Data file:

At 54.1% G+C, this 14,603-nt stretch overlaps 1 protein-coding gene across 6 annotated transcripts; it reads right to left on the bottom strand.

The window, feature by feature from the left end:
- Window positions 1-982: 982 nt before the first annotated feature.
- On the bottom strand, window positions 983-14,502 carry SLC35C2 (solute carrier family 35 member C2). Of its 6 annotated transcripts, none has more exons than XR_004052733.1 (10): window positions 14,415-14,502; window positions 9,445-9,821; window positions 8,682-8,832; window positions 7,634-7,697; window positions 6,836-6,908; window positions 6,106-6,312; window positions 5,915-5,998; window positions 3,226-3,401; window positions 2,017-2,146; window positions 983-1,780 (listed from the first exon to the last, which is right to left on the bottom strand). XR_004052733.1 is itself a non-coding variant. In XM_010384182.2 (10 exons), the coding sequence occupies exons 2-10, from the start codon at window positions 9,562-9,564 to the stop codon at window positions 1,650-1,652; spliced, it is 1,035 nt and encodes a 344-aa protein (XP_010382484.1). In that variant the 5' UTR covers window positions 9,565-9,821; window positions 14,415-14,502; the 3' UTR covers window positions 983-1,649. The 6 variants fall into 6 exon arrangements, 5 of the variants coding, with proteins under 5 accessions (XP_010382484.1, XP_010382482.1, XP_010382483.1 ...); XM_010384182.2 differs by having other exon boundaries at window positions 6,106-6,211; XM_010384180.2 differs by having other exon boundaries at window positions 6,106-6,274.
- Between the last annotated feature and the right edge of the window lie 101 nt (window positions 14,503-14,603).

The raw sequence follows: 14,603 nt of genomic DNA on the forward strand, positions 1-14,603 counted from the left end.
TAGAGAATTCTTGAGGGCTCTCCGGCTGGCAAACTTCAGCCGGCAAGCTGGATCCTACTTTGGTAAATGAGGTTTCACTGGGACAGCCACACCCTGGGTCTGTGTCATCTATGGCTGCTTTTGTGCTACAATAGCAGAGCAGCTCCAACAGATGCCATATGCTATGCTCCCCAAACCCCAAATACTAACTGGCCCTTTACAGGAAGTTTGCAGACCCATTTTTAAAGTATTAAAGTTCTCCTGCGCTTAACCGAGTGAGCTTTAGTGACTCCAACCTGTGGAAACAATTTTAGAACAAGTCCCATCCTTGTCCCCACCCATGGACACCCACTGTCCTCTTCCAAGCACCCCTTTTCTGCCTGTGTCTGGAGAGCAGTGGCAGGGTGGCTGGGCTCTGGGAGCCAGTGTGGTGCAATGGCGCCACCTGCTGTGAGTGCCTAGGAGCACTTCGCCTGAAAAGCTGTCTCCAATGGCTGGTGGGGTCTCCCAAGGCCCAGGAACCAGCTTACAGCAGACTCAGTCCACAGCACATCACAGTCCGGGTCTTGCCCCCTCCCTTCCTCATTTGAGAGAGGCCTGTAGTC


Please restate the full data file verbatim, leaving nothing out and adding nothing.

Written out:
At 54.1% G+C, this 14,603-nt stretch overlaps 1 protein-coding gene across 6 annotated transcripts; it reads right to left on the bottom strand.

The window, feature by feature from the left end:
- Window positions 1-982: 982 nt before the first annotated feature.
- On the bottom strand, window positions 983-14,502 carry SLC35C2 (solute carrier family 35 member C2). Of its 6 annotated transcripts, none has more exons than XR_004052733.1 (10): window positions 14,415-14,502; window positions 9,445-9,821; window positions 8,682-8,832; window positions 7,634-7,697; window positions 6,836-6,908; window positions 6,106-6,312; window positions 5,915-5,998; window positions 3,226-3,401; window positions 2,017-2,146; window positions 983-1,780 (listed from the first exon to the last, which is right to left on the bottom strand). XR_004052733.1 is itself a non-coding variant. In XM_010384182.2 (10 exons), the coding sequence occupies exons 2-10, from the start codon at window positions 9,562-9,564 to the stop codon at window positions 1,650-1,652; spliced, it is 1,035 nt and encodes a 344-aa protein (XP_010382484.1). In that variant the 5' UTR covers window positions 9,565-9,821; window positions 14,415-14,502; the 3' UTR covers window positions 983-1,649. The 6 variants fall into 6 exon arrangements, 5 of the variants coding, with proteins under 5 accessions (XP_010382484.1, XP_010382482.1, XP_010382483.1 ...); XM_010384182.2 differs by having other exon boundaries at window positions 6,106-6,211; XM_010384180.2 differs by having other exon boundaries at window positions 6,106-6,274.
- Between the last annotated feature and the right edge of the window lie 101 nt (window positions 14,503-14,603).

The raw sequence follows: 14,603 nt of genomic DNA on the forward strand, positions 1-14,603 counted from the left end.
TAGAGAATTCTTGAGGGCTCTCCGGCTGGCAAACTTCAGCCGGCAAGCTGGATCCTACTTTGGTAAATGAGGTTTCACTGGGACAGCCACACCCTGGGTCTGTGTCATCTATGGCTGCTTTTGTGCTACAATAGCAGAGCAGCTCCAACAGATGCCATATGCTATGCTCCCCAAACCCCAAATACTAACTGGCCCTTTACAGGAAGTTTGCAGACCCATTTTTAAAGTATTAAAGTTCTCCTGCGCTTAACCGAGTGAGCTTTAGTGACTCCAACCTGTGGAAACAATTTTAGAACAAGTCCCATCCTTGTCCCCACCCATGGACACCCACTGTCCTCTTCCAAGCACCCCTTTTCTGCCTGTGTCTGGAGAGCAGTGGCAGGGTGGCTGGGCTCTGGGAGCCAGTGTGGTGCAATGGCGCCACCTGCTGTGAGTGCCTAGGAGCACTTCGCCTGAAAAGCTGTCTCCAATGGCTGGTGGGGTCTCCCAAGGCCCAGGAACCAGCTTACAGCAGACTCAGTCCACAGCACATCACAGTCCGGGTCTTGCCCCCTCCCTTCCTCATTTGAGAGAGGCCTGTAGTC